Guest Writers, Home Birth Safety

Reflections of Unassisted Home Birth

13 Comments 13 April 2010

Kasie and Nikolai

by Kasie Monchak

The road to my UC was a long one, as I detailed a bit in the piece “Reflections on Nikolai’s Birth, and How I Got There.”

A lot of the reasons why I chose UC, and my feelings about it, are in there. I first considered the idea of a home birth when I was pregnant with my daughter four years ago, but there were no available midwives in my area. I had a beautiful all natural hospital birth with her, but I still felt like something was missing.

I discovered UC shortly after she was born. I knew instantly that it was the path I was supposed to take.

I was drawn to UC for a few reasons.

One being the horrible experience I had with the birth of my first child. Although I had three more hospital births following his, each one a little better than the last, I truly felt that there was more out there. I always carried some pain and sadness around from my first birth.

I was scarred from being treated like a machine, a number, like just another patient on the assembly line of birth. I really believed that trusting in myself, and only in myself, would heal that. I would know that yes, I was capable. I felt like I owed it to that scared and powerless 20 year old. And it all came true.

I began by reading Laura Shanley’s site, and also her book.

I read countless birth stories and articles. I talked to other UC mamas online (Mothering.com has a UC forum). I educated myself on what types of complications I could handle, and what I would need to transfer to a hospital for. I was determined to take in as much information as I possibly could. When I found out I was pregnant with baby #5, I was so excited! Thrilled to be bringing another child into our family, but also excited that The UC I wanted was a reality.

I spent the pregnancy continuing the research I had been so deep into for over two years.

I had such a peace about the whole thing. It wasn’t a blind faith, but an indescribable sense of calm and well-being. I trusted my knowledge and my body. I never had any doubts about my decision, but there were moments where I wondered “What if?”, which I think is normal in any birth.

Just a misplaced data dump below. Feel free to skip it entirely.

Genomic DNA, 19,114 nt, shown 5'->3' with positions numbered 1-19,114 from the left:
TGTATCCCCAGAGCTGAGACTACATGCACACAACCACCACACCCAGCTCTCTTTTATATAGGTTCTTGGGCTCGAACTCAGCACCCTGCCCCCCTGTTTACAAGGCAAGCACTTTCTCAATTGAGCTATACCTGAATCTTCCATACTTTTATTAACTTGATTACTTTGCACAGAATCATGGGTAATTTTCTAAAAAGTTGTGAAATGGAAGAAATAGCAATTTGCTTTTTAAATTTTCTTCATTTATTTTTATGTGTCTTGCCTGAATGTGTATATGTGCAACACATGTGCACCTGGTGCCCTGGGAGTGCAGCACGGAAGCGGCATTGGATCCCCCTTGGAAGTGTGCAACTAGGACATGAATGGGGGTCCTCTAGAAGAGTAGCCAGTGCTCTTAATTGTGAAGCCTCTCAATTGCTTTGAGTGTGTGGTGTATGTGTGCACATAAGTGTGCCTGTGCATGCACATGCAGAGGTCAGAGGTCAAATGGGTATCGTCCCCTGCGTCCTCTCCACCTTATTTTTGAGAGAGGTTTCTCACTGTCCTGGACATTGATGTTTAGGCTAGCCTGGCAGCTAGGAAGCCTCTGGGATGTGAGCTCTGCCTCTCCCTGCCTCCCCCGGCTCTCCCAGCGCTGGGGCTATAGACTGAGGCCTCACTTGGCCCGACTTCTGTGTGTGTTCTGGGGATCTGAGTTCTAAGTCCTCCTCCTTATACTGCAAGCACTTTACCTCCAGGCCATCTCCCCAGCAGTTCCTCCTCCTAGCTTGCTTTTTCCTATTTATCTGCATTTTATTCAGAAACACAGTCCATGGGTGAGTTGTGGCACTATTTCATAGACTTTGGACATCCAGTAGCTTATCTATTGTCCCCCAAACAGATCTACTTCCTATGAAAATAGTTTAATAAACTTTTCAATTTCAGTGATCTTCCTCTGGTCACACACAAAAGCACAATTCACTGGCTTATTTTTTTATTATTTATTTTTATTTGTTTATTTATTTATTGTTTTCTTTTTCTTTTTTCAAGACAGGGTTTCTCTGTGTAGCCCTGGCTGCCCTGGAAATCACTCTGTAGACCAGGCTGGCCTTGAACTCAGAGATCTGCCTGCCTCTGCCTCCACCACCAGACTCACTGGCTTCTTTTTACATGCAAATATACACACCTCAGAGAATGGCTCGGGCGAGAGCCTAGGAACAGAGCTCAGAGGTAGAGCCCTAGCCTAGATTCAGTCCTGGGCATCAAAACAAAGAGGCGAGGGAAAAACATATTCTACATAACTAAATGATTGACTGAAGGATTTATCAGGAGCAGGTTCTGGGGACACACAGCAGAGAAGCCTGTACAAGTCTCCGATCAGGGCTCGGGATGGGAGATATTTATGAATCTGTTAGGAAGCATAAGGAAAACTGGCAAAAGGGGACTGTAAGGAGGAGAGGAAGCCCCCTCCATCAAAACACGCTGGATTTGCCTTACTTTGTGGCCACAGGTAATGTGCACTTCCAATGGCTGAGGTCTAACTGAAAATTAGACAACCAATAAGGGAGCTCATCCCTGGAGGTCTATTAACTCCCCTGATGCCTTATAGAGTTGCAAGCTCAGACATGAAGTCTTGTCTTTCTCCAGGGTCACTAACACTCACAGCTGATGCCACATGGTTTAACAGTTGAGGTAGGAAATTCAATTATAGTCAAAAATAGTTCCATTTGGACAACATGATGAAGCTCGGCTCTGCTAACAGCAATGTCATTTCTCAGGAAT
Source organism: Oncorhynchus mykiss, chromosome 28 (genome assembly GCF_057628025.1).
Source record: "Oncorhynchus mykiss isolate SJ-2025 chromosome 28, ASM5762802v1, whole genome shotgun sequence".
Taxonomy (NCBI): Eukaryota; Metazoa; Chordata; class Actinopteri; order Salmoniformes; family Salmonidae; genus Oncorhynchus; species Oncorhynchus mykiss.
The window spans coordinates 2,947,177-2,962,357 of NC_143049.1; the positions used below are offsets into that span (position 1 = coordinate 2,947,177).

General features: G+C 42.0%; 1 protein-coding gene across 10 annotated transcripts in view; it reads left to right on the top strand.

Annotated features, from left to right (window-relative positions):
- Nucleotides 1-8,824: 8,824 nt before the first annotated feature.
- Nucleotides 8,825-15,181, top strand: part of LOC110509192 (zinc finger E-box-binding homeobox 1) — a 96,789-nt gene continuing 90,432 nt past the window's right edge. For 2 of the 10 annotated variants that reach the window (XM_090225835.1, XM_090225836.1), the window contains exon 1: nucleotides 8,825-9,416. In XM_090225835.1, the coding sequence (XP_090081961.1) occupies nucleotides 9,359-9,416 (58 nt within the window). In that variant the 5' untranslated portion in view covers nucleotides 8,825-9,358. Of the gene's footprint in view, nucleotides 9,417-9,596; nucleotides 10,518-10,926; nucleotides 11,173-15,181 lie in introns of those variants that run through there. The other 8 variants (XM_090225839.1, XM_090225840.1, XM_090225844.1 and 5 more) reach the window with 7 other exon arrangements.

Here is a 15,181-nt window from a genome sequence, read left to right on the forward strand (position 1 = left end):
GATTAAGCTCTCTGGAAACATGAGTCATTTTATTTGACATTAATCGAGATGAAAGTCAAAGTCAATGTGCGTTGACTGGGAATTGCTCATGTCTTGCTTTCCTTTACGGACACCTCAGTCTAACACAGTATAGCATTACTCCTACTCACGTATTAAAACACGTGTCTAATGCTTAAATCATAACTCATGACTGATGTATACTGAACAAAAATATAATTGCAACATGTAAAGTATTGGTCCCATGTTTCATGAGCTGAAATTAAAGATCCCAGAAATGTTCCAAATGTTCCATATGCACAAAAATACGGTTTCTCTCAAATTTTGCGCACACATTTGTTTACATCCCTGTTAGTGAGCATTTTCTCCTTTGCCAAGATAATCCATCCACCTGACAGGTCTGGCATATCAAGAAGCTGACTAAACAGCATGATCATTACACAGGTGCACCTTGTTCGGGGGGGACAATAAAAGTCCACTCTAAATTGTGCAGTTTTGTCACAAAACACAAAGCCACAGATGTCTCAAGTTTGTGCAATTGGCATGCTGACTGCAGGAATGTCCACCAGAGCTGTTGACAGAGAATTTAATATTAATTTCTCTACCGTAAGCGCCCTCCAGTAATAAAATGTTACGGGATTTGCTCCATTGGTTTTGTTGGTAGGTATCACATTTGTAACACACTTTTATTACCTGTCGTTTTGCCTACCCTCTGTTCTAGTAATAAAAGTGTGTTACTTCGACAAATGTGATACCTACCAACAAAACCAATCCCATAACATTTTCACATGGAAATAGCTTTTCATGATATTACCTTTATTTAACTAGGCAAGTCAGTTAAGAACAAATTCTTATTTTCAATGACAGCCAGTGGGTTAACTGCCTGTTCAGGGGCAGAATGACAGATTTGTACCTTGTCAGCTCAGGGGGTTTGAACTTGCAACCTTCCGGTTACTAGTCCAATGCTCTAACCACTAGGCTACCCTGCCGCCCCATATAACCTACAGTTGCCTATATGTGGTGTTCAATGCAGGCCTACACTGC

What I went back to was the knowledge I had gained. I addressed any questions in my mind, and moved on. I never dwelled on anything negative. I was realistic and responsible in my thinking and planning. I didn’t throw caution to the wind and hope that everything would go well. It was carefully thought out every step of the way. When I went into labor, I was bursting with excitement. The birth I had planned for nearly three years was about to happen!

Although I have never had a midwife-assisted home birth, I think the main difference is that with UC, you have to have a huge amount of trust in yourself.

Huge. There is no one to fall back on. You have to have the ability to keep your head clear, and not allow any negativity in. Because other people’s negative attitudes can have a big enough impact on MW assisted HB, so the implications for UC are even greater. You don’t have someone there to tell you that it’s okay, that you are making the right choice. You have to KNOW.

I didn’t tell very many people about my plans for this reason. People are uneducated enough about home birth in general. I was on a sacred journey, and I couldn’t allow anything to harm that.

Some other books I read (although not specific to UC) were Childbirth Without Fear, and Ina May’s Guide To Childbirth.

And now…

“Reflections on Nikolai’s Birth, and How I Got There.”

The story of Nikolai’s birth really begins the morning of June 3, 2000 when I went into labor with my first child.